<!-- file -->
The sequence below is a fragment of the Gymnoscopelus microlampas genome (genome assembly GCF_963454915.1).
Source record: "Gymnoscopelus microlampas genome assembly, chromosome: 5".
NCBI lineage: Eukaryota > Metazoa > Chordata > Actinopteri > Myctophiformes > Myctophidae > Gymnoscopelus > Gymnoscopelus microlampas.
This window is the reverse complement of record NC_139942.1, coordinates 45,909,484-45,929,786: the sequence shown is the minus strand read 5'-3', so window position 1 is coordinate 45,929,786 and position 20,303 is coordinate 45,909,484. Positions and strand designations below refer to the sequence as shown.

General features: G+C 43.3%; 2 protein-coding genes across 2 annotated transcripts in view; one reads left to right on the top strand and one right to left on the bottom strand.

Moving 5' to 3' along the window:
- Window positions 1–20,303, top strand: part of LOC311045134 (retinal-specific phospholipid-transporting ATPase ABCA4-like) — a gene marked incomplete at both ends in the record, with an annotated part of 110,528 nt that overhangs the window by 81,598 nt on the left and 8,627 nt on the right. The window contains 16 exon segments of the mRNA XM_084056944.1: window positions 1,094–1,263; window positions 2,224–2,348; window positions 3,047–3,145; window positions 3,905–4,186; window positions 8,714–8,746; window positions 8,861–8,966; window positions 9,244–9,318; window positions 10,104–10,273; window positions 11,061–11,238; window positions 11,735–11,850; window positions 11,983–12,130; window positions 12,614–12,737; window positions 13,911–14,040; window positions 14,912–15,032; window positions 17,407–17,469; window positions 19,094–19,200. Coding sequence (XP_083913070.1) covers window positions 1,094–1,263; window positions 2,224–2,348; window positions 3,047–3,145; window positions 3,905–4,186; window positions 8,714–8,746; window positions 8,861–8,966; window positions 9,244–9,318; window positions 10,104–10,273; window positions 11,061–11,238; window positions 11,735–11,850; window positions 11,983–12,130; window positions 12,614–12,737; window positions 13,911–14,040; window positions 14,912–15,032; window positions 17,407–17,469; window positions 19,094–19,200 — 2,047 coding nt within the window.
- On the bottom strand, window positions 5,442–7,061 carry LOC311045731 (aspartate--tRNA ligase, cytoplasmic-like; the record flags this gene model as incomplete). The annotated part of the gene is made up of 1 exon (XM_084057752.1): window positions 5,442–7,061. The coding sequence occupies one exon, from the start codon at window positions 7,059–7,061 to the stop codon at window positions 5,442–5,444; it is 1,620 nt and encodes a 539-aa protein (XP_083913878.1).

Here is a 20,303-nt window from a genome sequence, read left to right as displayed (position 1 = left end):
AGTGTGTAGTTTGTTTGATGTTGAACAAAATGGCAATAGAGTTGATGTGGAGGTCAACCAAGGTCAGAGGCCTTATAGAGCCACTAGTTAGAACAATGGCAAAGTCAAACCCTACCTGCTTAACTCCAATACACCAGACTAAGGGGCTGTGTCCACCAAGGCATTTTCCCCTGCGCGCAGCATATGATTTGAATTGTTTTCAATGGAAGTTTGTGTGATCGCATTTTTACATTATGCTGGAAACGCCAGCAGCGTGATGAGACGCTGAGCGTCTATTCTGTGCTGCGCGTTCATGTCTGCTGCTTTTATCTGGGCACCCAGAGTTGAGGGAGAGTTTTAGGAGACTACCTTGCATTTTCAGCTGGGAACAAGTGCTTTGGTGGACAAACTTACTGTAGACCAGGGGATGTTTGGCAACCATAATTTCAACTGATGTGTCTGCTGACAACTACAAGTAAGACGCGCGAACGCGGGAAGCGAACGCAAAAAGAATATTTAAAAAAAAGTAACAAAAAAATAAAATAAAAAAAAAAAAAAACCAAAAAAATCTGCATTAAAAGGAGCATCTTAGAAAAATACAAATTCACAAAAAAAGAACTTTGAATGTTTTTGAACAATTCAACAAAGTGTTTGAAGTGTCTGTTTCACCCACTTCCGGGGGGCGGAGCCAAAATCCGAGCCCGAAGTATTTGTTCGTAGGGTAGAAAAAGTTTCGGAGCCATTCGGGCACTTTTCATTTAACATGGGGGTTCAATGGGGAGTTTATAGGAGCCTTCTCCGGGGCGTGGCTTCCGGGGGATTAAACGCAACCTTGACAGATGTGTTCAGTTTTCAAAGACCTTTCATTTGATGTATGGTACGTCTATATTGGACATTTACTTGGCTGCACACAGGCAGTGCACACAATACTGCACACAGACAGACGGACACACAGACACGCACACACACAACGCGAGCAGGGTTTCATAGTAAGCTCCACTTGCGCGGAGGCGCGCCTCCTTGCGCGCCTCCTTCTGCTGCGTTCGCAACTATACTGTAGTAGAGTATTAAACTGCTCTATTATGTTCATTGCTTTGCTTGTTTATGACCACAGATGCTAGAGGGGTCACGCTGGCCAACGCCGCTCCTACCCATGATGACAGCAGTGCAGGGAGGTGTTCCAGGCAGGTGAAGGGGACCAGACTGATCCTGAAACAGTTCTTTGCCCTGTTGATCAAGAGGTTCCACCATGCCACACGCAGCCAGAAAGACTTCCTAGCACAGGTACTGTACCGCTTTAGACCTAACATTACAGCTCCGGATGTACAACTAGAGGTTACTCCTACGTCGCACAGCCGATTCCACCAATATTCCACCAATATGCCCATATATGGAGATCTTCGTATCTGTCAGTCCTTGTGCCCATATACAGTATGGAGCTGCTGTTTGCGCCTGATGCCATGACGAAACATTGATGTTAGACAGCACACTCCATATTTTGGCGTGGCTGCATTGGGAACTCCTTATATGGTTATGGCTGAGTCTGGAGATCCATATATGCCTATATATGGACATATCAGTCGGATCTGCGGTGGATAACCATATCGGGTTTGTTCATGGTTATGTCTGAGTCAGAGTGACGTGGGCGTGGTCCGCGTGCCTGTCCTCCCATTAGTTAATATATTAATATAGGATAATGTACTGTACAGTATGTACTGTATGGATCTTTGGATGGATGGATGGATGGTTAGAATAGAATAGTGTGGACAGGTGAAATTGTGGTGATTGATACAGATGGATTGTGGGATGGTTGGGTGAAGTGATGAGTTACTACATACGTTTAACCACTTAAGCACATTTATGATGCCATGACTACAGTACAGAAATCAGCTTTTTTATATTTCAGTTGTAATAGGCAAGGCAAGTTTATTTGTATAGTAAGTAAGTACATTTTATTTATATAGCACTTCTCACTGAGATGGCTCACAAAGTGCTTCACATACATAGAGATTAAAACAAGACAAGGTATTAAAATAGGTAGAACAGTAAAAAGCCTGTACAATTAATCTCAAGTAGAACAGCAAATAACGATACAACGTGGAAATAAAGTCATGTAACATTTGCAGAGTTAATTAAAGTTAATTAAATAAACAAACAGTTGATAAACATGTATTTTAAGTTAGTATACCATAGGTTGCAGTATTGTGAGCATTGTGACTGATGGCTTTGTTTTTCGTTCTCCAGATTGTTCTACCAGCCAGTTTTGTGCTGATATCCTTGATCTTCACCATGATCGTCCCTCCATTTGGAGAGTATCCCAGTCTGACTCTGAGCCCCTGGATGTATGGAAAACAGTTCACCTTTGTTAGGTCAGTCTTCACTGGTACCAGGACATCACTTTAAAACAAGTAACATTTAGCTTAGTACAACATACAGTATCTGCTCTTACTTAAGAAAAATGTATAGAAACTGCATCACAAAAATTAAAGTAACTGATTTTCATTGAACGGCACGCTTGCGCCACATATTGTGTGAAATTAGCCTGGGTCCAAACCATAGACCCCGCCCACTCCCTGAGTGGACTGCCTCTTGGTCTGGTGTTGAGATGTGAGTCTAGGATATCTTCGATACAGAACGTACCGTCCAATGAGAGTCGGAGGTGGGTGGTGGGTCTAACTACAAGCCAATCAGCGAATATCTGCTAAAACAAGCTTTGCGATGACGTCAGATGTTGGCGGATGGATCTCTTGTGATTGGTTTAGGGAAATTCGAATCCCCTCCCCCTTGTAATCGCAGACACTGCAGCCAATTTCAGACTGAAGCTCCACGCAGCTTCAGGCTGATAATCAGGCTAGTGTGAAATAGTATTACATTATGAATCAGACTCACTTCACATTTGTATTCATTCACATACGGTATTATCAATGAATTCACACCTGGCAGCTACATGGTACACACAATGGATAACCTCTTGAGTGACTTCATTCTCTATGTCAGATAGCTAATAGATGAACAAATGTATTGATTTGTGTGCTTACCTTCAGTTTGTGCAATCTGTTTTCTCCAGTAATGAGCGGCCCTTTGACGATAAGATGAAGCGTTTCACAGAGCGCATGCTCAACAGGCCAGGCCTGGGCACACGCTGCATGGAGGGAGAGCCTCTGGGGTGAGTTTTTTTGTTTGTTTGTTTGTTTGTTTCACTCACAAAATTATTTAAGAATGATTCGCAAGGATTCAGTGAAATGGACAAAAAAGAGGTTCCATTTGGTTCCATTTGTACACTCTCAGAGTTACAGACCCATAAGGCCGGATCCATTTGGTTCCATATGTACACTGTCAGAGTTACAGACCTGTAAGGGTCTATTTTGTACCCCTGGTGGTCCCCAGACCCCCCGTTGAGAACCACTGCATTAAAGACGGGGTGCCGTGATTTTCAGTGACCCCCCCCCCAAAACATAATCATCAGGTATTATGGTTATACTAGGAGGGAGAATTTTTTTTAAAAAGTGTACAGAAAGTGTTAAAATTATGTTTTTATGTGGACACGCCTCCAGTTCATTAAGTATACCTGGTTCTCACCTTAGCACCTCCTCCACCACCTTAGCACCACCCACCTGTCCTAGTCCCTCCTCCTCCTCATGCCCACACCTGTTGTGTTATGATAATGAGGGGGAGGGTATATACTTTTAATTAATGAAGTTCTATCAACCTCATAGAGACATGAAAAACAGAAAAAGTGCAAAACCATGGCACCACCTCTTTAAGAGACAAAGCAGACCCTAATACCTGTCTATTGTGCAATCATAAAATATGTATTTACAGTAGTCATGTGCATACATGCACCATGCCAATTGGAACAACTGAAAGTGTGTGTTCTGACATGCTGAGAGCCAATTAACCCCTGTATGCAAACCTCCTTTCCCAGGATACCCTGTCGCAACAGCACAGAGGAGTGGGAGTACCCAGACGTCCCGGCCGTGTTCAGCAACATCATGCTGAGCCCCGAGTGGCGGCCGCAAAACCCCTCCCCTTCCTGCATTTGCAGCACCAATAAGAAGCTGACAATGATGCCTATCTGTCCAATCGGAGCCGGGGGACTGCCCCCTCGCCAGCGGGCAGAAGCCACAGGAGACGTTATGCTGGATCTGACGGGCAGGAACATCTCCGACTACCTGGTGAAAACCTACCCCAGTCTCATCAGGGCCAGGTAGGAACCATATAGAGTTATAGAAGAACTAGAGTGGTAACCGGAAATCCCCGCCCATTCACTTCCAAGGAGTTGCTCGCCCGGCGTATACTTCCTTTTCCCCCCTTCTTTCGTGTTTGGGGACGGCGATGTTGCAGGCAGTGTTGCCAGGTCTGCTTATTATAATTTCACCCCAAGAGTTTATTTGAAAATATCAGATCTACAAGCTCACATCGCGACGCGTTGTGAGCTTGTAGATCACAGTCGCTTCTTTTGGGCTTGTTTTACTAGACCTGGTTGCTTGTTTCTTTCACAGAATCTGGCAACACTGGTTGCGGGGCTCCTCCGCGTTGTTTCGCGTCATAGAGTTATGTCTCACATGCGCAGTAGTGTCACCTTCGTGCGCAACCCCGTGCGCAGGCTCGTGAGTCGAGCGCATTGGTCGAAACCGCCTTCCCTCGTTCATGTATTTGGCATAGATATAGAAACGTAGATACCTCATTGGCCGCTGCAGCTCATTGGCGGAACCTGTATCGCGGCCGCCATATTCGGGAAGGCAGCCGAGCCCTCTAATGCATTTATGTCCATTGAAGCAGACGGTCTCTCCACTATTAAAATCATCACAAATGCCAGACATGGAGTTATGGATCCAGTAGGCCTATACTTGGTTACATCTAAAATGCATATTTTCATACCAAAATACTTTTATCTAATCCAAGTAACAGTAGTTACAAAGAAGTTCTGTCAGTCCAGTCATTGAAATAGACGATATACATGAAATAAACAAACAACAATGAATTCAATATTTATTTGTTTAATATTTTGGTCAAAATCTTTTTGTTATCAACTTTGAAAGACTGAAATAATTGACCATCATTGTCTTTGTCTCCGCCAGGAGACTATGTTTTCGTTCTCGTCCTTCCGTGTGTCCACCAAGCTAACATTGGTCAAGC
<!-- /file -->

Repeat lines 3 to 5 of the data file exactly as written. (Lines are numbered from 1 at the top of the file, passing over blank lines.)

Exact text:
NCBI lineage: Eukaryota > Metazoa > Chordata > Actinopteri > Myctophiformes > Myctophidae > Gymnoscopelus > Gymnoscopelus microlampas.
This window is the reverse complement of record NC_139942.1, coordinates 45,909,484-45,929,786: the sequence shown is the minus strand read 5'-3', so window position 1 is coordinate 45,929,786 and position 20,303 is coordinate 45,909,484. Positions and strand designations below refer to the sequence as shown.

General features: G+C 43.3%; 2 protein-coding genes across 2 annotated transcripts in view; one reads left to right on the top strand and one right to left on the bottom strand.